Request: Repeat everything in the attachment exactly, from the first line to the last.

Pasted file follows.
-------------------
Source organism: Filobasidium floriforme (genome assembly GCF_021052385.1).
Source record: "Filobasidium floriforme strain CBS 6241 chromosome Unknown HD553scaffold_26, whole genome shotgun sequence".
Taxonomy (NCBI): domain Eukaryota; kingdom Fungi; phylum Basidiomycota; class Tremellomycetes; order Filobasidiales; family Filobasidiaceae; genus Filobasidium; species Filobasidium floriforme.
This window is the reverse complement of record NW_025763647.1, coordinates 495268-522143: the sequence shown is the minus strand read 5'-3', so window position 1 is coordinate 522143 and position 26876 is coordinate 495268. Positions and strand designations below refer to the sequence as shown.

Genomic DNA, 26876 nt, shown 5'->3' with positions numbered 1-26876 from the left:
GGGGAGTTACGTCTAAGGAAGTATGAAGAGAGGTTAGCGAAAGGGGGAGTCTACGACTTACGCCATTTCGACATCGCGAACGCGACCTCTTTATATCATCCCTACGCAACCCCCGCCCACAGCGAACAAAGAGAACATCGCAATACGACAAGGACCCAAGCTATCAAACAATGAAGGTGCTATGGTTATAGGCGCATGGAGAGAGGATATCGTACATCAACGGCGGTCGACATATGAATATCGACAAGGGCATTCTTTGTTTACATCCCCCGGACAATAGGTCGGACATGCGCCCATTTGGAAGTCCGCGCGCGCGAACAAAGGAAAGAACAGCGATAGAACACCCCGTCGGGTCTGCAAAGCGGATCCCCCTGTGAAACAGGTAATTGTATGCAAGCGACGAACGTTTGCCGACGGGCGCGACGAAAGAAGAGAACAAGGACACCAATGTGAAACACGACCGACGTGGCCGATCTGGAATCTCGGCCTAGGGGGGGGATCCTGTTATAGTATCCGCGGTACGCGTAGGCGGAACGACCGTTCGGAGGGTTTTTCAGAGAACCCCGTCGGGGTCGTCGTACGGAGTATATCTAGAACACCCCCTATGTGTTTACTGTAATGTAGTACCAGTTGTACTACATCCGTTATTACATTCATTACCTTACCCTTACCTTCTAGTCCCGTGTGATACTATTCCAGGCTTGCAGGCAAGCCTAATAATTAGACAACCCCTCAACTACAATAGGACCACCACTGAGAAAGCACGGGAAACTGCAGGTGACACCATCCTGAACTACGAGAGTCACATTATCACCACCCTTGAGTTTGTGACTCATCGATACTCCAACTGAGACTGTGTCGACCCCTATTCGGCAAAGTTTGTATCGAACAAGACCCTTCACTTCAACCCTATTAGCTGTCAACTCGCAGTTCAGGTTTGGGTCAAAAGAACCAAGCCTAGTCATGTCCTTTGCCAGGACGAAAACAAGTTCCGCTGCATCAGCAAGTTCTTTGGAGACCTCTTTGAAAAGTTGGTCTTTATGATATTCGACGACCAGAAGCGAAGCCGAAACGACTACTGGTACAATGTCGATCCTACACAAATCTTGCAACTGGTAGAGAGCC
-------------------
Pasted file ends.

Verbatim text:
Source organism: Filobasidium floriforme (genome assembly GCF_021052385.1).
Source record: "Filobasidium floriforme strain CBS 6241 chromosome Unknown HD553scaffold_26, whole genome shotgun sequence".
Taxonomy (NCBI): domain Eukaryota; kingdom Fungi; phylum Basidiomycota; class Tremellomycetes; order Filobasidiales; family Filobasidiaceae; genus Filobasidium; species Filobasidium floriforme.
This window is the reverse complement of record NW_025763647.1, coordinates 495268-522143: the sequence shown is the minus strand read 5'-3', so window position 1 is coordinate 522143 and position 26876 is coordinate 495268. Positions and strand designations below refer to the sequence as shown.

Genomic DNA, 26876 nt, shown 5'->3' with positions numbered 1-26876 from the left:
GGGGAGTTACGTCTAAGGAAGTATGAAGAGAGGTTAGCGAAAGGGGGAGTCTACGACTTACGCCATTTCGACATCGCGAACGCGACCTCTTTATATCATCCCTACGCAACCCCCGCCCACAGCGAACAAAGAGAACATCGCAATACGACAAGGACCCAAGCTATCAAACAATGAAGGTGCTATGGTTATAGGCGCATGGAGAGAGGATATCGTACATCAACGGCGGTCGACATATGAATATCGACAAGGGCATTCTTTGTTTACATCCCCCGGACAATAGGTCGGACATGCGCCCATTTGGAAGTCCGCGCGCGCGAACAAAGGAAAGAACAGCGATAGAACACCCCGTCGGGTCTGCAAAGCGGATCCCCCTGTGAAACAGGTAATTGTATGCAAGCGACGAACGTTTGCCGACGGGCGCGACGAAAGAAGAGAACAAGGACACCAATGTGAAACACGACCGACGTGGCCGATCTGGAATCTCGGCCTAGGGGGGGGATCCTGTTATAGTATCCGCGGTACGCGTAGGCGGAACGACCGTTCGGAGGGTTTTTCAGAGAACCCCGTCGGGGTCGTCGTACGGAGTATATCTAGAACACCCCCTATGTGTTTACTGTAATGTAGTACCAGTTGTACTACATCCGTTATTACATTCATTACCTTACCCTTACCTTCTAGTCCCGTGTGATACTATTCCAGGCTTGCAGGCAAGCCTAATAATTAGACAACCCCTCAACTACAATAGGACCACCACTGAGAAAGCACGGGAAACTGCAGGTGACACCATCCTGAACTACGAGAGTCACATTATCACCACCCTTGAGTTTGTGACTCATCGATACTCCAACTGAGACTGTGTCGACCCCTATTCGGCAAAGTTTGTATCGAACAAGACCCTTCACTTCAACCCTATTAGCTGTCAACTCGCAGTTCAGGTTTGGGTCAAAAGAACCAAGCCTAGTCATGTCCTTTGCCAGGACGAAAACAAGTTCCGCTGCATCAGCAAGTTCTTTGGAGACCTCTTTGAAAAGTTGGTCTTTATGATATTCGACGACCAGAAGCGAAGCCGAAACGACTACTGGTACAATGTCGATCCTACACAAATCTTGCAACTGGTAGAGAGCC